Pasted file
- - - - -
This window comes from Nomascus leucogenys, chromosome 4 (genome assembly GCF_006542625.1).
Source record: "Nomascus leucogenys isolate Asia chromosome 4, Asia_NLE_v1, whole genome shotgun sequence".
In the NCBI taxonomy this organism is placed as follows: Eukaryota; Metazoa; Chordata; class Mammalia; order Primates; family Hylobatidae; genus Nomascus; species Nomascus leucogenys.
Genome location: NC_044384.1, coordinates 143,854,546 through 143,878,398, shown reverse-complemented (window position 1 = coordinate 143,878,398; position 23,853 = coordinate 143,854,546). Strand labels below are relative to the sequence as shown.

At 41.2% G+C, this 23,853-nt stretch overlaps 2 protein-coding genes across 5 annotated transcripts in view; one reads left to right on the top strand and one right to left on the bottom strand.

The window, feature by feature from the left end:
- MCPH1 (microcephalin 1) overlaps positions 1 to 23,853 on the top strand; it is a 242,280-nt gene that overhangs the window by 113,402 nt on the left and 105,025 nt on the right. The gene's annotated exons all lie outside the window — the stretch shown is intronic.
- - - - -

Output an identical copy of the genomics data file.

This window comes from Nomascus leucogenys, chromosome 4 (genome assembly GCF_006542625.1).
Source record: "Nomascus leucogenys isolate Asia chromosome 4, Asia_NLE_v1, whole genome shotgun sequence".
In the NCBI taxonomy this organism is placed as follows: Eukaryota; Metazoa; Chordata; class Mammalia; order Primates; family Hylobatidae; genus Nomascus; species Nomascus leucogenys.
Genome location: NC_044384.1, coordinates 143,854,546 through 143,878,398, shown reverse-complemented (window position 1 = coordinate 143,878,398; position 23,853 = coordinate 143,854,546). Strand labels below are relative to the sequence as shown.

At 41.2% G+C, this 23,853-nt stretch overlaps 2 protein-coding genes across 5 annotated transcripts in view; one reads left to right on the top strand and one right to left on the bottom strand.

The window, feature by feature from the left end:
- MCPH1 (microcephalin 1) overlaps positions 1 to 23,853 on the top strand; it is a 242,280-nt gene that overhangs the window by 113,402 nt on the left and 105,025 nt on the right. The gene's annotated exons all lie outside the window — the stretch shown is intronic.